Then there are the life sciences industries, which encompass healthcare, pharmaceuticals, biotechnology, and even insurance. For decades, for centuries even, many companies in these industries did not act on the demands of the consumer. Instead, they dictated what drugs to take, what operations to undergo, and what insurance policies were best for them. But the tide has turned, now that we live in the digital age. It has become increasingly important for these industries to focus across the value chain and tap into market synergies. New synergies via information technology and digital devices are forcing the healthcare, pharma, and insurance industries to converge. When your job is to scrutinize and study the evolution of life sciences, it's exciting to see how this is taking shape.

In America, the healthcare industry is undergoing a profound transformation. Healthcare reforms have made the industry more complex than ever. Cost pressures persist. The consumer is now empowered to ask more questions and they expect a level of care that they did not have even a generation ago. Insurance companies are analyzing customer history vis-à-vis healthcare transactions to gain insights into the health of policy holders. Healthcare organizations are also accessing patient information from different providers to get a comprehensive view into the history of their patients in order to improve preventive and curative care. Meanwhile, life sciences organizations are using new tools and technologies to improve new drug discoveries at a faster pace. This means shorter research and development cycles in pharmaceutical companies. It also means that drugs that were once too expensive to make (they weren't cost effective to the company that held the patent) can now be made to order, pill by pill, as efficiently as a person ordering a sandwich from a fast food chain. It's made to the patient's specifications while she waits. No expensive inventory sits on shelves, passes the expiration date, and thrown away at a loss to the company.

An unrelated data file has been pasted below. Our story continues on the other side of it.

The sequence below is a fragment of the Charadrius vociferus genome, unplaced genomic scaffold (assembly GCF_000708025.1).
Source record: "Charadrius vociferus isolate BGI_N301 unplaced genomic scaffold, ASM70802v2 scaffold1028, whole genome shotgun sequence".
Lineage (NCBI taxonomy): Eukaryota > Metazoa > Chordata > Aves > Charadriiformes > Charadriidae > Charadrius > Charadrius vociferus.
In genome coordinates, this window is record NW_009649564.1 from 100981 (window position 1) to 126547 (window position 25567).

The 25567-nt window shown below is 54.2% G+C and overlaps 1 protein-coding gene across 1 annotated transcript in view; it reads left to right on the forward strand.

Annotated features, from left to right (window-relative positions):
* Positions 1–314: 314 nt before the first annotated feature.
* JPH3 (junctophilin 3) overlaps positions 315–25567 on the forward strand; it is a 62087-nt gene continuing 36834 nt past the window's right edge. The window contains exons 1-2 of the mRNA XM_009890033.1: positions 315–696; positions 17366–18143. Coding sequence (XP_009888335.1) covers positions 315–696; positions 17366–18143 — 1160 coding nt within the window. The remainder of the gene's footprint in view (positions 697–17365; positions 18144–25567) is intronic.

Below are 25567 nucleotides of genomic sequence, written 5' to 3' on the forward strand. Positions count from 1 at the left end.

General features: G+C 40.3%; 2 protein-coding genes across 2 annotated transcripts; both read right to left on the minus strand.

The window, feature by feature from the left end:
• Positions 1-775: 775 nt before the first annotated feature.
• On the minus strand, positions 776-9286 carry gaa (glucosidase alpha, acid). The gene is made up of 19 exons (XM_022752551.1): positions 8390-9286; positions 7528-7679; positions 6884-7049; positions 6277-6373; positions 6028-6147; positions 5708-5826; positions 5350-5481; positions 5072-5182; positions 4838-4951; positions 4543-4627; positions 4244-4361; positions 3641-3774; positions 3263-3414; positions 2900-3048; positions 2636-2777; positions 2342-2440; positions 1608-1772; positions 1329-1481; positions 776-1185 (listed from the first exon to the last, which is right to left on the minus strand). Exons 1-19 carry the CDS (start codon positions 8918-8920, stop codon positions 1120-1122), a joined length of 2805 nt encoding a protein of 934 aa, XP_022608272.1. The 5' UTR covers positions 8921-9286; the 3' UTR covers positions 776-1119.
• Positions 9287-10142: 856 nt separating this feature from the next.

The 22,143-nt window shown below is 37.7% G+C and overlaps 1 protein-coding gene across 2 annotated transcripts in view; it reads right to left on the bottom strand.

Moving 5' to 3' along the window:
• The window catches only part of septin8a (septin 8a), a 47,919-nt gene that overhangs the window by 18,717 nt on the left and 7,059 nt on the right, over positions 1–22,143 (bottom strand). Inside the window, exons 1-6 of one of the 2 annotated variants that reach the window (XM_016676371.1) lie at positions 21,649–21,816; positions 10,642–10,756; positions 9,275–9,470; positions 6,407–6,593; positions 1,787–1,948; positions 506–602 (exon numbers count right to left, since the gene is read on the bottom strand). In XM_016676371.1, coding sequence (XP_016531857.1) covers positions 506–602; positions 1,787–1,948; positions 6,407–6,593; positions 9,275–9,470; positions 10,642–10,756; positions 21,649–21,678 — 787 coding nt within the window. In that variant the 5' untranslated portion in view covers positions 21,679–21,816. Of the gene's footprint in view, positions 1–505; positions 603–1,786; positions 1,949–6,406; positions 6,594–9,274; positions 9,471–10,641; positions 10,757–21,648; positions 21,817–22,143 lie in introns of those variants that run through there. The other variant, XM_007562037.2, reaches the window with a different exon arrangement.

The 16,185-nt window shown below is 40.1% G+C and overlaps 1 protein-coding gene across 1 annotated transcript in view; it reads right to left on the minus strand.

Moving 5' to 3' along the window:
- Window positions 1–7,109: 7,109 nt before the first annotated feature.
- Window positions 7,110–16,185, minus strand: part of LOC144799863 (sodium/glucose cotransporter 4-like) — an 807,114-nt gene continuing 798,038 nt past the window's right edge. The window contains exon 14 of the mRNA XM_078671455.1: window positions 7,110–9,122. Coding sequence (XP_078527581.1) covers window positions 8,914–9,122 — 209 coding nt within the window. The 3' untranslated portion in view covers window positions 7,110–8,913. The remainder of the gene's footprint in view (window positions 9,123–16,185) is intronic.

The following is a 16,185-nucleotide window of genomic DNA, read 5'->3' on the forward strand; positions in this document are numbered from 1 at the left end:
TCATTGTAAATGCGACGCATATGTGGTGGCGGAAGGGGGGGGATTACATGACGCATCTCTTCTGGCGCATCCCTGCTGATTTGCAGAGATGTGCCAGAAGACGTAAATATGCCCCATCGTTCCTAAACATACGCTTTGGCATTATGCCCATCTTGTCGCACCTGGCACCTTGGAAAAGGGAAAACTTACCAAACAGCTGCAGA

Big Data is only a small part of what is bringing these industries together. What's really happening is that the consumerization of technology, omnichannel formats, access to the web and mobile devices are changing the consumer landscape. Organizations in these industries have not been willing to evolve like the aforementioned retail. But they can't afford to ignore the demands of today's consumers, who are empowered with information and want multichannel engagement. Life sciences organizations need IT specialists that can play the crucial role of enabling enterprises to meet the consumer demands. To this end, these organizations are increasingly looking at better utilizing technologies to bring in one vendor, across all business lines and chains.

Retailers rarely produce more shirts or trousers than they need to because they've mastered the art of consumerization. The same will soon be true of the smartest and savviest of life sciences enterprises as they converge and become more responsive to the consumer.

June 10, 2015

Time For A Millennial Makeover

Posted by Richard Lobo (View Profile | View All Posts) at 9:40 AM